2. Transfer of the Capital:
The plan of the transfer of capital from Delhi to Devagiri which was renamed as Daultabad misfired.
Following reasons are assigned to this transfer:
(i) Devagiri was made the capital according to Barani as the new place was centrally located. The new capital had equal distance from Delhi, Gujarat, Lakhnauti, Tellanga, Dwarasamudra etc.
(ii) Ibn Batuta is of the view that the people of Delhi wrote abusive letters to Muhammad Tughlaq. The Sultan, therefore, wanted to teach them a lesson by depriving them of the capital. The above view is also supported by Isami.
(iii) Gardner Brown ascribes the reason of the transfer of capital as the constant danger of the Mongol’s attack at Delhi.
(iv) There was a revolt of a great magnitude in the South and accordingly the Sultan desired to strengthen his position there.
(v) it is stated by some historians that poets like Khusro had created a great fascination in the mind of the Sultan for the beauty of Devagiri.
(vi) The Sultan wanted to create an other major administrative centre so that Muslim population could be increased in the Deccan.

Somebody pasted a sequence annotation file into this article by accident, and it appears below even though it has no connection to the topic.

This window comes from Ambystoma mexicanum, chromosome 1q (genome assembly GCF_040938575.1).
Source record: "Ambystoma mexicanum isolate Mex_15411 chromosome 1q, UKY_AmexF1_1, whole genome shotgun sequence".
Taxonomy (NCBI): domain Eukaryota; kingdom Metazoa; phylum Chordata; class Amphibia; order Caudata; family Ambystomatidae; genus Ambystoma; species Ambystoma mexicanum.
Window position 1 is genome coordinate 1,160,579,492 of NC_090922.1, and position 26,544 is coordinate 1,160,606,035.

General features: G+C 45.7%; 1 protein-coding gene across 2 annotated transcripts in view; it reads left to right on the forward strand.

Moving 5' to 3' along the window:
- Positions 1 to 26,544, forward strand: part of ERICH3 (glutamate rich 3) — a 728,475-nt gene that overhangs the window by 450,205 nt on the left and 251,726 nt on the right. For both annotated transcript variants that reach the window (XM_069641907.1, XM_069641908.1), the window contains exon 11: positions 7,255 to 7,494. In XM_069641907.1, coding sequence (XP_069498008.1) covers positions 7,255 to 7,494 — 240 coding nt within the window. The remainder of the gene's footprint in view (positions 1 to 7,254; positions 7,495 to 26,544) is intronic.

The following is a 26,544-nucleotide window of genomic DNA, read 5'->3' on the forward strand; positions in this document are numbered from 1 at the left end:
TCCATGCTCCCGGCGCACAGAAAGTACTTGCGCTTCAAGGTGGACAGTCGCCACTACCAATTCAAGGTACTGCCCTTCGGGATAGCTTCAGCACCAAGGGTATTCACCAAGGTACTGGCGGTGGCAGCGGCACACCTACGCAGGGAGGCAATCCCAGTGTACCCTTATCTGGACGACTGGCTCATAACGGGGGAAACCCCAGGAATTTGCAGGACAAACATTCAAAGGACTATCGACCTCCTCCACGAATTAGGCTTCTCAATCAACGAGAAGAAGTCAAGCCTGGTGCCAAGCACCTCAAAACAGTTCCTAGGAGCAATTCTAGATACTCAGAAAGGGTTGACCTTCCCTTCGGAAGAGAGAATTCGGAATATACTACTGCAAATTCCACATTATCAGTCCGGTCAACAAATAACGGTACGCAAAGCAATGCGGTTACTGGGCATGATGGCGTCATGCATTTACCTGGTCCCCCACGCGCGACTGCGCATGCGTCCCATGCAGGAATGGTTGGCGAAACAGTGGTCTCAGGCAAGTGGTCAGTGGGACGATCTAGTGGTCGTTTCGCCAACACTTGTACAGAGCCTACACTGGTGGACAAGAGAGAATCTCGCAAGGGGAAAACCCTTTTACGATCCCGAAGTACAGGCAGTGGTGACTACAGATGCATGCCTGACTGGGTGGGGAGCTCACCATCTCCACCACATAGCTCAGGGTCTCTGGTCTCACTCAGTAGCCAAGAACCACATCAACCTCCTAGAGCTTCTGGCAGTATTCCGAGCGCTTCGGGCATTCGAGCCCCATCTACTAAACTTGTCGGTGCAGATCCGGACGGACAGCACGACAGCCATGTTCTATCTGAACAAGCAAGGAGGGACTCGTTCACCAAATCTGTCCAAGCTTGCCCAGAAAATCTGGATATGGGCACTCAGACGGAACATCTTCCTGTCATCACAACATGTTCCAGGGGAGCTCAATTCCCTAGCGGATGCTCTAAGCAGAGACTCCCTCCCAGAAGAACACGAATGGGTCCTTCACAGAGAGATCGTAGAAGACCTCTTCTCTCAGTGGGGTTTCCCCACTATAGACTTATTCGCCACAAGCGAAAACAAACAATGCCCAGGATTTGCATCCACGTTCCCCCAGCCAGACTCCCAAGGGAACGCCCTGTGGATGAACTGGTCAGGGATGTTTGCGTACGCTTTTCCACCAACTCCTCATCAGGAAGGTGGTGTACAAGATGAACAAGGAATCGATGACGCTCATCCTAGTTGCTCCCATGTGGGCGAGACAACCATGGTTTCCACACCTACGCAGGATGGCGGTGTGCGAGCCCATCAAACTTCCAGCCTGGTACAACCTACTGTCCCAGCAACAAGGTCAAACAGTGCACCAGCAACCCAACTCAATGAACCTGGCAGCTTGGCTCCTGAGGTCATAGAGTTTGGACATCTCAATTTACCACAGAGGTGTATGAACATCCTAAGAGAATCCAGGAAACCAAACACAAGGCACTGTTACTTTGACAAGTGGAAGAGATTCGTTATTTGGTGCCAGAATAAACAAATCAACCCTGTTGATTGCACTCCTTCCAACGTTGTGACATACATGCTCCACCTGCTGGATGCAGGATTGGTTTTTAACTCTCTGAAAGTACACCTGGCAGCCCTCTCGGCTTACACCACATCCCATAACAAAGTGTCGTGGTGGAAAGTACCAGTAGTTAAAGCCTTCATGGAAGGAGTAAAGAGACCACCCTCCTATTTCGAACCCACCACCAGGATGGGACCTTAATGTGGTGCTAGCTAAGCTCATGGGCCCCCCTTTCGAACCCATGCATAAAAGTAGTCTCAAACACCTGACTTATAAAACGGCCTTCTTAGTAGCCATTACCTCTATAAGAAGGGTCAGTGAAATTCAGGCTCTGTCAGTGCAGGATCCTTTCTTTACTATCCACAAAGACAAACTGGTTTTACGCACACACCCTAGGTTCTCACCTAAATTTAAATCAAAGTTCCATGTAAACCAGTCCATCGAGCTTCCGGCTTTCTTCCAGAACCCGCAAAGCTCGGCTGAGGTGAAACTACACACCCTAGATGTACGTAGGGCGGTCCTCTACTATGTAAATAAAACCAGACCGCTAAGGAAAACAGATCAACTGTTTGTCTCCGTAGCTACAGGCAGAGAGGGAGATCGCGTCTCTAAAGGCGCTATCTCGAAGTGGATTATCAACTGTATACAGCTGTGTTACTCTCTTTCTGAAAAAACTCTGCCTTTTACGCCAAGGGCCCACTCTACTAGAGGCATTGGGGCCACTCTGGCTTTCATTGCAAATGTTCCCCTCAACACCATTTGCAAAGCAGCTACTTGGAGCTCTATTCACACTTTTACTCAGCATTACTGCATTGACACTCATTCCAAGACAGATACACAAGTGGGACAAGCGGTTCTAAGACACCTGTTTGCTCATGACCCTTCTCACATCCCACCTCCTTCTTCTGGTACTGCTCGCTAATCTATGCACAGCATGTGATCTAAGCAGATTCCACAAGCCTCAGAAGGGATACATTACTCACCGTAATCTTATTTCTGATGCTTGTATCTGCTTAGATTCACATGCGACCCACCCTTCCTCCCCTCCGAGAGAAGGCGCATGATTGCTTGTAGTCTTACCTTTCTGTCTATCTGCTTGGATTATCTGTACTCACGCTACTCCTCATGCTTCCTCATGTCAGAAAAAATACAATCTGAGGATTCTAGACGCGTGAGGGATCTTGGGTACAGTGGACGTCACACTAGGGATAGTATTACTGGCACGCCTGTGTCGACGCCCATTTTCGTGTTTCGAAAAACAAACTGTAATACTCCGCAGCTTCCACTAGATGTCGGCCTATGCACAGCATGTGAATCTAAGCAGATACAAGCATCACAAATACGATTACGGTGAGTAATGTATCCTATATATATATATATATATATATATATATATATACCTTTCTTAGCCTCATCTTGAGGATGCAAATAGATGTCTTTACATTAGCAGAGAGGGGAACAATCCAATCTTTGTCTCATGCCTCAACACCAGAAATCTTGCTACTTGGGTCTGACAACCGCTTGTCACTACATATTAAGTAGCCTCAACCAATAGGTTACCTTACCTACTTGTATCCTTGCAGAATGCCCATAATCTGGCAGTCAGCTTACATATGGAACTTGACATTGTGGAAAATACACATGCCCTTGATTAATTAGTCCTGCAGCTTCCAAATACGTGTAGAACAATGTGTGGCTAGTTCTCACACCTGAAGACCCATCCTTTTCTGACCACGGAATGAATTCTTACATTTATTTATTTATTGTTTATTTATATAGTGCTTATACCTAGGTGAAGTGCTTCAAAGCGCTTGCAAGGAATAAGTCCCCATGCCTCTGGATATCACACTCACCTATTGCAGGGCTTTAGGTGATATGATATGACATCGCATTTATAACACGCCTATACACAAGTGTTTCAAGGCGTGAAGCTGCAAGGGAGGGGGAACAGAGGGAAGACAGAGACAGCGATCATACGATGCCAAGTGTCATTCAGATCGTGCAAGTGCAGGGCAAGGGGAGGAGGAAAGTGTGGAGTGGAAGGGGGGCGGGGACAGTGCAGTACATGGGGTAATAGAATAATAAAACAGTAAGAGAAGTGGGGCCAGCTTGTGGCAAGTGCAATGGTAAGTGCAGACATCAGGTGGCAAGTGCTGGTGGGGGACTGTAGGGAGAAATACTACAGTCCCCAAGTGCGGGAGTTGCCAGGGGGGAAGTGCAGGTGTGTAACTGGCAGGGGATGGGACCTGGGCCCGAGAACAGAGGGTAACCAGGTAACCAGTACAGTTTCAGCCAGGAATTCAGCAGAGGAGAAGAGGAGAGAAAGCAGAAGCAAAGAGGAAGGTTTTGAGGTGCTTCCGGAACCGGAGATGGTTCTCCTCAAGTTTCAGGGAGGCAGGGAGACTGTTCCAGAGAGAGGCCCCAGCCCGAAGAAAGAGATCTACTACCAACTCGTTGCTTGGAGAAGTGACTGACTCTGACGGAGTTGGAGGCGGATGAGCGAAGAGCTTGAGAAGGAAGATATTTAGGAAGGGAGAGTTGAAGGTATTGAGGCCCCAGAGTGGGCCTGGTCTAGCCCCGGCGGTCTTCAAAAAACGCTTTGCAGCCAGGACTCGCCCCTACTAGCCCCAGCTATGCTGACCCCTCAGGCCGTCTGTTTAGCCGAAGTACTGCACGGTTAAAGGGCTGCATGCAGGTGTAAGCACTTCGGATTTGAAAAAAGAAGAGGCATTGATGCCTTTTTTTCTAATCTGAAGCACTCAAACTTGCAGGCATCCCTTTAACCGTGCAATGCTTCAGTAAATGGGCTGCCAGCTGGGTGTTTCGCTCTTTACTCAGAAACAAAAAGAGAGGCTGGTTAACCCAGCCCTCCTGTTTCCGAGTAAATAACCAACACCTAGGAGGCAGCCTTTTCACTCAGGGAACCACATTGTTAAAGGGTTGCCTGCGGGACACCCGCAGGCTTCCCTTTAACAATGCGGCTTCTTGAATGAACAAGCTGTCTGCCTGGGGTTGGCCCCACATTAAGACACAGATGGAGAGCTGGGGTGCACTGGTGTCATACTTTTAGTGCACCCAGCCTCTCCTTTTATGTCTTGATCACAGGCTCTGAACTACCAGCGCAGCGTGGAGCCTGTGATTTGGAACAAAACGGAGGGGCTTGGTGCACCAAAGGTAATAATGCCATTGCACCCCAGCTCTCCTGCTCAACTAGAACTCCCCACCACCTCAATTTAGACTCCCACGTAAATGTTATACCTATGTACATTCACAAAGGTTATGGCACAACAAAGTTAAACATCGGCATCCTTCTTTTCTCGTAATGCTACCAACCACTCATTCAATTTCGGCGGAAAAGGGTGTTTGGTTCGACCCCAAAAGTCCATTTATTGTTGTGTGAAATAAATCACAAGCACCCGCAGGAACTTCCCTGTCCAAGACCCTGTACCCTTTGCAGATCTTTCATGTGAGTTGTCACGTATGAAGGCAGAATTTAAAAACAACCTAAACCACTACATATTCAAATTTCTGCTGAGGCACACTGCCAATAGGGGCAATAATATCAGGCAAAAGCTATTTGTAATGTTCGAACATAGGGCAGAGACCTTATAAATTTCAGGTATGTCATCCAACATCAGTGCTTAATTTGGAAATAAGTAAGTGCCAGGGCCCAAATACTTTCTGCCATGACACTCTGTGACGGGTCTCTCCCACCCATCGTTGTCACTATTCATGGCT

Mistakes committed by the Sultan while transferring capital:
The most important error the Sultan made was that the entire population of Delhi was asked to move and cover a distance of about 700 miles. According to Barani, ‘So complete was the ruin that not a cat or a dog was left in the buildings of the city.”
Ibn Batuta writes, “In the night the Sultan mounted the roof of his palace and looked around Delhi. When neither a light not even a smoke or lamp came into sight he remarked, “Now my heart is pleased and my soul is at rest.” He further wrote, “A search was made and a blind man and a cripple man were found. The cripple man was put to death while the blind man was dragged to Daultabad where his only one leg reached.”